OUSA’s 43rd General Assembly had the responsibility of revising and ratifying the Students with Disabilities policy paper. It’s important to frame this decision as a responsibility given the perennial challenge of being a student leader: having to represent students whose lived experiences you may not share.
Our President, Spencer Nestico-Semianiw, recently spoke to this challenge at our Partners in Higher Education Dinner. He described the pressure he feels under expectations to speak to unique student experiences that he personally has not had as a defining feature of his tenure as Vice-President Education at the McMaster Students Union and OUSA’s spokesperson. Sharing the stories of students who stop him between classes and reach out through social media is something Spencer takes very seriously and considers vital to his role.
This was something GA delegates took seriously as well: discussing and strengthening policy for the disability community, from outside of the community and its culture.
This led the GA through some lengthy debates about the use of language. They wrestled with assigning the most contemporary and accurate descriptor to a community they did not identify with. As an aside, there was no pressure for those who may have identified to out themselves and we sincerely hope they felt that they had space to have their voices heard.
Delegates cycled through several possible titles, suggesting that this be the policy paper for “students with different abilities,” “students who are differently abled,” or “students with disAbilities.” The question of which descriptor to use remains unanswered even among disabilities studies scholars. Contributors to Dianne Pothier and Richard Devlin’s Critical Disability Theory: Essays in Philosophy, Politics, Policy, and Law (a source we relied on in the creation of the paper) invoke a number of other possibilities: “disabled persons,” “people with impairments,” “people who experience activity limitations,” and “people who live with impairments.”
While the jury is still out, our students had to make a judgement.
There was a clear preference for ‘person-first’ language--that is, the use of terms like ‘student with a disability’ over ‘disabled student’--and a desire to avoid derogatory language. Consider that the 2004 Canadian Oxford dictionary defines handicap as “a thing that makes progress or success difficult,” and disability as “a physical or mental handicap...” or “a lack of some asset, quality, or attribute, that prevents one’s doing something.” These definitions place disability squarely within individuals’ bodies and, as Pothier and Devlin also note, convey the idea that an entire person is disabled because of a specific impairment or limitation.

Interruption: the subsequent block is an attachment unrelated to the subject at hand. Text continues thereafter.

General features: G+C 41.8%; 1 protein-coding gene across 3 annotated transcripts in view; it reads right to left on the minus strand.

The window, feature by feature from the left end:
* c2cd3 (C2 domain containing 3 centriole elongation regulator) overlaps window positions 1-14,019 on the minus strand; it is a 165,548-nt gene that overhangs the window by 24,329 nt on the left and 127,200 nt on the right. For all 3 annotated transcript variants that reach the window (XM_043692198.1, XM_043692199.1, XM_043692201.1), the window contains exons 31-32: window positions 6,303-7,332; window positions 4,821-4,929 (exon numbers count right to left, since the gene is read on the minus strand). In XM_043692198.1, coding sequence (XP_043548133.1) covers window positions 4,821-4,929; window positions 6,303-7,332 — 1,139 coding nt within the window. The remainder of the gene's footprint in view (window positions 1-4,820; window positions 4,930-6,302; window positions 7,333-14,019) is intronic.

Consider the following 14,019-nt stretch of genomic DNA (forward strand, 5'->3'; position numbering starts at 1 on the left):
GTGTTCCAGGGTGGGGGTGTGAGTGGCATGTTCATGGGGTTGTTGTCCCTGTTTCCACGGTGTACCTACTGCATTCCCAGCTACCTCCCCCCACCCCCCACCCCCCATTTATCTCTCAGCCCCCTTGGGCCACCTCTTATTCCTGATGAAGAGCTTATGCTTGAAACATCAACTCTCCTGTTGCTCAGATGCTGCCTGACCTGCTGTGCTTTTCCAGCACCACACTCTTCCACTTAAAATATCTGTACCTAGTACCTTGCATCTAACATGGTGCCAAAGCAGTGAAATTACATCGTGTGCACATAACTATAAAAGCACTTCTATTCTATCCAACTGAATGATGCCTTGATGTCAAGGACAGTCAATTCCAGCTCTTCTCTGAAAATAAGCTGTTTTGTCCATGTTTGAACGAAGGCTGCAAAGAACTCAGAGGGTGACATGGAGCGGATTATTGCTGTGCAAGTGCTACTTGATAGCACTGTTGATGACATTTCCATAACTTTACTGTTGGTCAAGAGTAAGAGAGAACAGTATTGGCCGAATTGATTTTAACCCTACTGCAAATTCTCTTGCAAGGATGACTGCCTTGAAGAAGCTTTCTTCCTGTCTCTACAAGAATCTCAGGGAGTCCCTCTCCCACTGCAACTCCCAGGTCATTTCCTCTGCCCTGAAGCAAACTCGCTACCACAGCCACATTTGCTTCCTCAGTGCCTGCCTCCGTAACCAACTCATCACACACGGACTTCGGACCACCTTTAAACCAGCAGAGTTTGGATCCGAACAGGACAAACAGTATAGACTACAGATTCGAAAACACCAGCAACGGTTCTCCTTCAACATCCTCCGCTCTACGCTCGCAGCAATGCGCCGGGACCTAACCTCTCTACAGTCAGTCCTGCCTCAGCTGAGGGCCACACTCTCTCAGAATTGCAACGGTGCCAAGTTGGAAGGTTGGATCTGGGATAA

Delegates were acutely aware of these connotations and acutely aware of the power of language. Language has the power to shape how individuals construct and express their identity as well as the power to determine the range of identities individuals are expected to embody. In representing a diverse student population, delegates wanted to avoid painting everyone with a single brush coloured by pity.
Language has the power to determine perceptions and delegates felt pressure to create impressions of dignity and respect.
After two and a half days of passionate discussion, we talked ourselves in circles. This is not to imply that discussions were fruitless; rather, the intention is to shed light on the careful deliberations that were had. So despite ending up where we started in terms of a title, we hope our delegates learned a little bit about themselves, their roles as student leaders, and the communicative structures that shape interactions with their constituents.
We are pleased to present our new and improved Students with Disabilities policy paper, replacing the 2012 policy of the same name. You can find the policy here.